Engaging Youth

The Youth Engagement Spectrum extends from those organizations that generate meaningful input from youth to organizations that are youth led. Outside of the spectrum lies organizations that serve youth but not necessarily engage them.

YOUTH ENGAGEMENT SPECTRUM:


Youth Input
Youth Led
Youth Serving Youth Engagement spectrum
Youth Engagement


Categorization of Youth Programs/Organization

  1. Youth-serving - The program targets youth as consumers of service only
    Example:ABC soccer club offers recreational programming to youth ages 10 - 15. All coaches, staff and board members are adults - mostly parents of current and past players. The feedback form sent out by the club at the end of each season asks parents of the players to comment on the quality of programming and provide suggestions as to how things could be improved.
  2. Youth Input - Youth evaluates or provides feedback on programs and services
    Example:ABC soccer club offers recreational programming to youth ages 10 - 15. All coaches, staff and board members are adults - mostly parents of current and past players. At the end of each season, ABC soccer club invites its players to a wrap up celebration which includes the opportunity for the players to let the organization know what things they liked about their experience with the club and what things they would like to see done differently. The coaches, staff and board take this feedback and incorporate it into next years' planning.
  3. Youth-engaged - Youth are actively involved in program development and/or delivery
    Example:ABC soccer club offers recreational programming to youth ages 10 - 15. Most coaches, staff and board members are adults - mostly parents of current and past players. However, the club has recently implemented a "Coach in Training" (CIT) program geared to its older players. The CIT's participate in skills clinics and a leadership program and receive an honorarium for their time. They are assigned to a team and work with the head coach on game plans and practice exercises. Members of the CIT team have formed an Advisory Committee to work with the club's staff and coaching team to enhance the program and to act as mentors to new CITs.
  4. Youth-led - Program concept and/or organization came from youth
    Example:ABC soccer club offers recreational programming to youth ages 10 - 15. The club was started by a group of senior high school students to increase recreational and leadership opportunities for youth in the community. All of the coaches are young people themselves - head coaches are older youth (18+) and the 15 year olds have the opportunity to become "Coaches in Training" (CIT). The board of directors consists of youth (former players, coaches, community leaders) supported by a group of adult allies (parents of players, local business and community leaders).
    In addition, some youth engagement programs work to advocate for the adoption of youth engagement practices in other organizations and institutions.

The following is a list of questions for you to reflect on in order to assess the level of youth engagement present in your organization.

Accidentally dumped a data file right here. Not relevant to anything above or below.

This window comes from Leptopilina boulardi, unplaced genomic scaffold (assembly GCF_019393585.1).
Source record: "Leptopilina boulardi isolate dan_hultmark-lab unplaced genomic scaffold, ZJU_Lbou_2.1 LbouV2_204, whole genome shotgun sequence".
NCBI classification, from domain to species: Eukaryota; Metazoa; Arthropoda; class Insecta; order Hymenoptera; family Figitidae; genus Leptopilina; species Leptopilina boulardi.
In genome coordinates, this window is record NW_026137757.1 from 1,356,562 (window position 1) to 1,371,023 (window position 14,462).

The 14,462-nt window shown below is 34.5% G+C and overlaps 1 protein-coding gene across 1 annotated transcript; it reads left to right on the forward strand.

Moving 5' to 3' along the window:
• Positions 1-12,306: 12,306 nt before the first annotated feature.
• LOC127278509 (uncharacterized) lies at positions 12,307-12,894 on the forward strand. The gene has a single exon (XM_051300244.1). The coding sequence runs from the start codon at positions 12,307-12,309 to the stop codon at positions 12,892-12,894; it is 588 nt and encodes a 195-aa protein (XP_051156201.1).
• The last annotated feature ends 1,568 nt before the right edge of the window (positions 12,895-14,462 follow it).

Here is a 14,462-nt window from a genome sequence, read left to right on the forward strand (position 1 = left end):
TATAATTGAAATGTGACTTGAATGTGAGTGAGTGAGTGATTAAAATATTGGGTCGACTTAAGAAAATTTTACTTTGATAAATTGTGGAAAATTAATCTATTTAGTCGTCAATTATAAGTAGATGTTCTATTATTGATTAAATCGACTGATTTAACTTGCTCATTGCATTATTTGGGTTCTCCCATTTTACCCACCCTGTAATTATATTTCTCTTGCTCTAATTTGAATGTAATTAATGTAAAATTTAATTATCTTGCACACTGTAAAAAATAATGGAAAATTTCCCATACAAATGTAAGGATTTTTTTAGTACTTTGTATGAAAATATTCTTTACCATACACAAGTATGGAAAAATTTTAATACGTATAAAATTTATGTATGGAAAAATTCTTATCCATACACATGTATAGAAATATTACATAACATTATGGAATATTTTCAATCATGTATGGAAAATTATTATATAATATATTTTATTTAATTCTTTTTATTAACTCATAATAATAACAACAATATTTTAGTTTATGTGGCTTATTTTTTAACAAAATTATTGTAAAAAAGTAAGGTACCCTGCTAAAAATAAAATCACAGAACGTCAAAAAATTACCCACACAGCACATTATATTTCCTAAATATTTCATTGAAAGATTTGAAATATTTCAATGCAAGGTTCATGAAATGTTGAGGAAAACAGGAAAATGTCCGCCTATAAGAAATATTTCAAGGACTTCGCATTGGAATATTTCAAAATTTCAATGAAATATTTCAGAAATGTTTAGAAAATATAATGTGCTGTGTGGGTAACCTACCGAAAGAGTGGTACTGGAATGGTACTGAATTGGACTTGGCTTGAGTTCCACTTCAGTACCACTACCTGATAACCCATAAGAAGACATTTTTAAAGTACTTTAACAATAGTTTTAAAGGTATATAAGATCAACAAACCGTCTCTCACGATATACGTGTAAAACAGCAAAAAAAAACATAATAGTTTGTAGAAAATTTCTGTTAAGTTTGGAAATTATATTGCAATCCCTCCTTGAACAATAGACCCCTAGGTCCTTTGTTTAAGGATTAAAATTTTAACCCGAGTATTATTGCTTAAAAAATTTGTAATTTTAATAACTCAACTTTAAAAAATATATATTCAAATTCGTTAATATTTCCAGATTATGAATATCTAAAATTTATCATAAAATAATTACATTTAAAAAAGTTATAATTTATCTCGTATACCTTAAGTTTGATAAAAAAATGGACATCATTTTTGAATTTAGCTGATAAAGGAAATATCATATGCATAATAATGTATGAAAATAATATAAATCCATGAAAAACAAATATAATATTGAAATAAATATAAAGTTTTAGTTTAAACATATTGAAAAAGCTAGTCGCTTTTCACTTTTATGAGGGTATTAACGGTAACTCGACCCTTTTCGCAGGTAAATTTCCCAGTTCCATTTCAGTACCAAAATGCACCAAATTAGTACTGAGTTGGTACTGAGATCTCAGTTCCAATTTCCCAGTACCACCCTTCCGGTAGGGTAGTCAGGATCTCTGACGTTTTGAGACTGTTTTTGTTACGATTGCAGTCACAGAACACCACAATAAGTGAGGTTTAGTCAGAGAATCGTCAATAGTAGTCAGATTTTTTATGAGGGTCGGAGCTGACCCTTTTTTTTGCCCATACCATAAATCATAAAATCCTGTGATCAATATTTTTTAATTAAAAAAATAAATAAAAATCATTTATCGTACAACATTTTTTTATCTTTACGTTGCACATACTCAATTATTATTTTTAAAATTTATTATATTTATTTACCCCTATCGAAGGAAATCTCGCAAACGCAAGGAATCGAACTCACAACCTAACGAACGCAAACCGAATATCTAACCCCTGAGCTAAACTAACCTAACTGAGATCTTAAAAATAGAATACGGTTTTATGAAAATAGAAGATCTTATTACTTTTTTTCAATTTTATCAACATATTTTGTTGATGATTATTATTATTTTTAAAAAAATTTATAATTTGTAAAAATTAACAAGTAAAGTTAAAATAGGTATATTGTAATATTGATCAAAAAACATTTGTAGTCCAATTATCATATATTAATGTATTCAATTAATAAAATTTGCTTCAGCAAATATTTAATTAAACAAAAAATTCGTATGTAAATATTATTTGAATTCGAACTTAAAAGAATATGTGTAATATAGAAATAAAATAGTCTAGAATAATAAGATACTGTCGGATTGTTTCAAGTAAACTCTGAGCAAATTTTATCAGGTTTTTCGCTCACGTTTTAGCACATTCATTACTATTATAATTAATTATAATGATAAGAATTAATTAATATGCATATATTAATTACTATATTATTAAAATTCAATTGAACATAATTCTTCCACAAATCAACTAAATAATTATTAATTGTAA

1. Youth engagement in the proposed program
    • Were youth involved (or will youth be involved) in the development, implementation and/or evaluation of the program?
    • Are the roles for youth meaningful? For example, will ideas expressed by youth have an influence on the program? Are the responsibilities given to youth important ones? Do the youth themselves perceive their roles as meaningful?
    • Will there be an opportunity to reflect on and learn from youth and adult perspectives on the success of the youth engagement process?
  2. Support for youth engagement
    • Is your organization receptive to youth engagement? Is the Board open to new ideas and prepared for changes to its organizational culture? For example, have adults been prepared for interacting with youth and sharing responsibility with them?
    • Is there at least one adult "mentor" or "ally" with responsibility for the proposed program?
    • Does your budget include specific allocations for expenses related to youth engagement (e.g., honoraria for youth, training for youth and adults, travel and food expenses for youth)?
  3. Recruitment and youth development
    • Is there an on-going plan to recruit youth into your organization or program?
    • Are there opportunities for increasing the roles and responsibilities of youth as they develop, gain skills and accumulate experience?
    • Has your organization considered how to support youth at all stages of the life-cycle of their engagement? For example, are there opportunities for youth who become "too old" to be engaged in a different way? Is there adequate support for new participants?
  4. Organizational youth engagement policy and practices
    • Does your organization have a youth engagement policy?
    • Were youth involved in the development of the policy?
    • Does your organization have a process for assessing and adjusting its youth engagement policy and practices?
    • Will your organization create opportunities for youth to engage at different levels? Are there or will there be youth as staff, as board members, and/or as member of advisory committees with decision-making power? Are there clear expectations and roles for youth in decision-making roles?